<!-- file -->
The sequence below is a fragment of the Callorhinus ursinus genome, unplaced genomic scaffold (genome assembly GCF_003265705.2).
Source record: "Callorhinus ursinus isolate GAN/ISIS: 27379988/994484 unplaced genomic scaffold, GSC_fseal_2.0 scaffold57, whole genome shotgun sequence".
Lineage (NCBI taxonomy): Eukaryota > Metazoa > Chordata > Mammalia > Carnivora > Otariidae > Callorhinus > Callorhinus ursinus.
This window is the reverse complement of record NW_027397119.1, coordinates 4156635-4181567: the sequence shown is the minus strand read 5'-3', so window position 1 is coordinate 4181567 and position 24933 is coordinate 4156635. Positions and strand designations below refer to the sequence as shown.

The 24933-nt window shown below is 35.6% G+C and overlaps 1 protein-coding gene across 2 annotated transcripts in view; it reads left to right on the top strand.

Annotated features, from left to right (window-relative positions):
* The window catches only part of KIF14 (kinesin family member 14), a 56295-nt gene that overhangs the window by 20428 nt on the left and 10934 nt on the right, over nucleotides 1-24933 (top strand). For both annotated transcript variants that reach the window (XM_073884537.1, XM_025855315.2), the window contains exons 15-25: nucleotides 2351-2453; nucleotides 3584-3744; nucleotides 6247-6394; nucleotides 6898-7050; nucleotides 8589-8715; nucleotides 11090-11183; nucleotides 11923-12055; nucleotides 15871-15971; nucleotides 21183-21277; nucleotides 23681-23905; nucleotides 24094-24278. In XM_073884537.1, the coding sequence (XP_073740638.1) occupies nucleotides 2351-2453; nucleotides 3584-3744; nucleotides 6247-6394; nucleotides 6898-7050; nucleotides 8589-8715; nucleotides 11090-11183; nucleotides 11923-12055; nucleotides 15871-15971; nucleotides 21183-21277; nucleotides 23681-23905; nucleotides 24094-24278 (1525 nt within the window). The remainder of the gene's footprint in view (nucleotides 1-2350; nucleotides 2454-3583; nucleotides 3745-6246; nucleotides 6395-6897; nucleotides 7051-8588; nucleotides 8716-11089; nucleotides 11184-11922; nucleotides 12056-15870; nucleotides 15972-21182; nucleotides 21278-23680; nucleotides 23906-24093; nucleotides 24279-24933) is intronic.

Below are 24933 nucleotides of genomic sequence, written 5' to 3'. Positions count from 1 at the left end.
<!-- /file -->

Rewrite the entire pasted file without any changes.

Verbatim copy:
The sequence below is a fragment of the Callorhinus ursinus genome, unplaced genomic scaffold (genome assembly GCF_003265705.2).
Source record: "Callorhinus ursinus isolate GAN/ISIS: 27379988/994484 unplaced genomic scaffold, GSC_fseal_2.0 scaffold57, whole genome shotgun sequence".
Lineage (NCBI taxonomy): Eukaryota > Metazoa > Chordata > Mammalia > Carnivora > Otariidae > Callorhinus > Callorhinus ursinus.
This window is the reverse complement of record NW_027397119.1, coordinates 4156635-4181567: the sequence shown is the minus strand read 5'-3', so window position 1 is coordinate 4181567 and position 24933 is coordinate 4156635. Positions and strand designations below refer to the sequence as shown.

The 24933-nt window shown below is 35.6% G+C and overlaps 1 protein-coding gene across 2 annotated transcripts in view; it reads left to right on the top strand.

Annotated features, from left to right (window-relative positions):
* The window catches only part of KIF14 (kinesin family member 14), a 56295-nt gene that overhangs the window by 20428 nt on the left and 10934 nt on the right, over nucleotides 1-24933 (top strand). For both annotated transcript variants that reach the window (XM_073884537.1, XM_025855315.2), the window contains exons 15-25: nucleotides 2351-2453; nucleotides 3584-3744; nucleotides 6247-6394; nucleotides 6898-7050; nucleotides 8589-8715; nucleotides 11090-11183; nucleotides 11923-12055; nucleotides 15871-15971; nucleotides 21183-21277; nucleotides 23681-23905; nucleotides 24094-24278. In XM_073884537.1, the coding sequence (XP_073740638.1) occupies nucleotides 2351-2453; nucleotides 3584-3744; nucleotides 6247-6394; nucleotides 6898-7050; nucleotides 8589-8715; nucleotides 11090-11183; nucleotides 11923-12055; nucleotides 15871-15971; nucleotides 21183-21277; nucleotides 23681-23905; nucleotides 24094-24278 (1525 nt within the window). The remainder of the gene's footprint in view (nucleotides 1-2350; nucleotides 2454-3583; nucleotides 3745-6246; nucleotides 6395-6897; nucleotides 7051-8588; nucleotides 8716-11089; nucleotides 11184-11922; nucleotides 12056-15870; nucleotides 15972-21182; nucleotides 21278-23680; nucleotides 23906-24093; nucleotides 24279-24933) is intronic.

Below are 24933 nucleotides of genomic sequence, written 5' to 3'. Positions count from 1 at the left end.